from The American Heritage® Dictionary of the English Language, 4th Edition

  • n. Occurrence or existence together or in connection with one another.
  • n. A concomitant.

from Wiktionary, Creative Commons Attribution/Share-Alike License

  • n. occurrence or existence together or in connection with one another, co-existence
  • n. a concomitant

from the GNU version of the Collaborative International Dictionary of English

  • n. The state of accompanying; accompaniment.
  • n. The doctrine of the existence of the entire body of Christ in the eucharist, under each element, so that the body and blood are both received by communicating in one kind only.

from The Century Dictionary and Cyclopedia

  • n. The state of being concomitant; a being together or in connection with another.
  • n. In Roman Catholic theology, the coexistence of the body and blood of Christ in the single eucharistic element of bread, so that those who partake of the consecrated host receive him in full. Also concomitation.
  • n. In mathematics, a relation between two sets of variables such that, when those of one set are replaced by certain functions of themselves, those of the other set are also replaced by certain determinate functions of themselves.

from WordNet 3.0 Copyright 2006 by Princeton University. All rights reserved.

  • n. occurrence or existence together or in connection with one another


from Wiktionary, Creative Commons Attribution/Share-Alike License

First attested 1607, from French concomitant, from Latin concomitari ("accompany"), from con- ("together") + comitari ("to company"), from comes, comitis ("companion").


  • This association between types of stretches and their ability to access and produce specific benefits is called a concomitance.

    The Genius of Flexibility

  • Occasionalism (see CAUSE) i.e. the system which taught that the sacraments caused grace by a kind of concomitance, they being not real causes but the causae sine quibus non: their reception being merely the occasion of conferring grace.

    The Catholic Encyclopedia, Volume 13: Revelation-Stock

  • If, then, it be considered as a sacrament, it produces its effect in two ways: first of all directly through the power of the sacrament; secondly as by a kind of concomitance, as was said above regarding what is contained in the sacrament (Q. 76, AA.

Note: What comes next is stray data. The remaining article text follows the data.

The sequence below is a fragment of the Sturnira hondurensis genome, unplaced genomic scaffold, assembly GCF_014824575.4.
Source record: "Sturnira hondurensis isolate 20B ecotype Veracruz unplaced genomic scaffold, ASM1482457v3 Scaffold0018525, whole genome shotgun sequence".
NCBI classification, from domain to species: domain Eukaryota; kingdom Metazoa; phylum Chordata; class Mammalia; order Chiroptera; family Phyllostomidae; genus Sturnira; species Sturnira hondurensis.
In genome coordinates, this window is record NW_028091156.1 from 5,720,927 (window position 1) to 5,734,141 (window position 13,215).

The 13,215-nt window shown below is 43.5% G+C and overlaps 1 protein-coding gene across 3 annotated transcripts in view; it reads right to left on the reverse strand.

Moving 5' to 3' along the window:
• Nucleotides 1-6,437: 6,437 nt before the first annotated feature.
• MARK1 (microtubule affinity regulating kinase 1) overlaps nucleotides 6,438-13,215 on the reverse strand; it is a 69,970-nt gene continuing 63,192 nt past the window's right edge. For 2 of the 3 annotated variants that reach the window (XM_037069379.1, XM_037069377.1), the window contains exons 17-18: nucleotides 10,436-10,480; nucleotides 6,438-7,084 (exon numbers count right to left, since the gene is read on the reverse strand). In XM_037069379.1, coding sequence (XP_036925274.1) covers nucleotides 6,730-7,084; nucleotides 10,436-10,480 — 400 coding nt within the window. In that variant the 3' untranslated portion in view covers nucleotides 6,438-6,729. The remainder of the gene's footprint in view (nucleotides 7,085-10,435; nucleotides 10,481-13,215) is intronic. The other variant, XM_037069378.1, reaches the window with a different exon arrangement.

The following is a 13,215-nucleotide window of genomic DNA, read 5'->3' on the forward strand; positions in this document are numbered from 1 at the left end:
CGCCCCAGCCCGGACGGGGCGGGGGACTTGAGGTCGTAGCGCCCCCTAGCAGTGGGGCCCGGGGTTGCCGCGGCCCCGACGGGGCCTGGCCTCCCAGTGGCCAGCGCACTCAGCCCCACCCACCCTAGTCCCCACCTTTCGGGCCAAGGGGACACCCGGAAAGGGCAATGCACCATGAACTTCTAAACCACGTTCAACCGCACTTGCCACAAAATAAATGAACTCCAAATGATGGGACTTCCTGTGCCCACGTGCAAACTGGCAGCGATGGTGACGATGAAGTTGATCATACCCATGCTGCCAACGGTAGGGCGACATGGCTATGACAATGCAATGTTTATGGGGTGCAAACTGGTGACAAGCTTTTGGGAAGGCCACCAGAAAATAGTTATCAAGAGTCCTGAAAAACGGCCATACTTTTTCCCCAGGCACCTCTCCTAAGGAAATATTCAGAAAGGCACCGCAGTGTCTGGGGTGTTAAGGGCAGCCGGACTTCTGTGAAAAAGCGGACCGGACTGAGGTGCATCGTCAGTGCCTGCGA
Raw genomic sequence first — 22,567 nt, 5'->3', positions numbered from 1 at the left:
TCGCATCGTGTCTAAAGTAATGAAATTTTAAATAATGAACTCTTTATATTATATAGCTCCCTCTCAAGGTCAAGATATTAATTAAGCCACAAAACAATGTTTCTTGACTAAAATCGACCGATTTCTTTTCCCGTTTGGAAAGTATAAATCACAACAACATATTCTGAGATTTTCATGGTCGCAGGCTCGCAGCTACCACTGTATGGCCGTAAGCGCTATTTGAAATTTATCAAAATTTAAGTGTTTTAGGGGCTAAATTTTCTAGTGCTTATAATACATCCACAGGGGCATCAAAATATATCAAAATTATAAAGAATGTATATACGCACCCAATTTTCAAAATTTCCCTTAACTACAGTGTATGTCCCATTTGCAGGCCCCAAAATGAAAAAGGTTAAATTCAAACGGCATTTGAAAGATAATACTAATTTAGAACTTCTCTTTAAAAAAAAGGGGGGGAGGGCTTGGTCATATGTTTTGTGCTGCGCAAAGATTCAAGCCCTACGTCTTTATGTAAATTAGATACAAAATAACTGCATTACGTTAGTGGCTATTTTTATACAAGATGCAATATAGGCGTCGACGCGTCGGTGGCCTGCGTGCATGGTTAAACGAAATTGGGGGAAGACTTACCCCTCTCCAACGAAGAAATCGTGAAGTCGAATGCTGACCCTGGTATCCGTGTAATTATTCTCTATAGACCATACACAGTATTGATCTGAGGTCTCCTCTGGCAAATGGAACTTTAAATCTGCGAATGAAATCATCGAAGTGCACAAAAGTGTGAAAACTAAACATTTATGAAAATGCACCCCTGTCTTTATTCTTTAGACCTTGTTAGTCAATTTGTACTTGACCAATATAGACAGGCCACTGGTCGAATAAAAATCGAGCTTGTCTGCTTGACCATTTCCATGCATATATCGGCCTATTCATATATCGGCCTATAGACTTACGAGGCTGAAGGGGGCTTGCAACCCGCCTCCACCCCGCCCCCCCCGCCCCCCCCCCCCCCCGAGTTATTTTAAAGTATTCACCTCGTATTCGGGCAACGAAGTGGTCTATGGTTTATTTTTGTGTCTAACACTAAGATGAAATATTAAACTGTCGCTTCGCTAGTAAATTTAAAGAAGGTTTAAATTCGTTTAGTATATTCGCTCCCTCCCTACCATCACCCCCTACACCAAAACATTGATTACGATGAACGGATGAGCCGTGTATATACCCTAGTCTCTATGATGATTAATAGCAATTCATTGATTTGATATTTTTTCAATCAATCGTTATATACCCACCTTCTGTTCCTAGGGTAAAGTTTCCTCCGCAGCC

Summa Theologica, Part III (Tertia Pars) From the Complete American Edition

  • MATANOSKI: You developed a chart on the concomitance of autism?

    The Panic Virus

  • With this comes the language of interests - with Russia by enticing it, and with China by warning it of the concomitance between interests and stances that are fateful for the region.

    Raghida Dergham: Behind the Russian/Chinese Veto of Syrian Resolution at the UN

  • More of this will be addressed in the section on divine causation, but for now suffice it to say that God's causal role in the actions of finite substances at the very minimum is to pre-establish the concomitance or conjunction between “causes” and “effects,” without which God's aim of producing universal and maximum harmony

    Leibniz on Causation

  • Murder is a statutory wrapping around a concomitance of two things: certain kinds of conduct (say actus reas and the judge will be impressed) and certain sorts of intent (or mens rea).

    July 2006

  • Instead, he asks Leibniz to clarify his “hypothesis of concomitance or agreement between substances,” and his statement that if a material thing is not merely an appearance, like a rainbow, or an accidental aggregation of parts, like a pile of stones, it must have a “substantial form.”

    Antoine Arnauld

  • According to the hypothesis of concomitance no created substance ever acts upon any other created substance.

    Antoine Arnauld

  • He was substantially present in the elements as a result of the sacramental sign hence Augustine and as a result of natural concomitance.

    Sacramental Presence; Not Local--Thomas Aquinas


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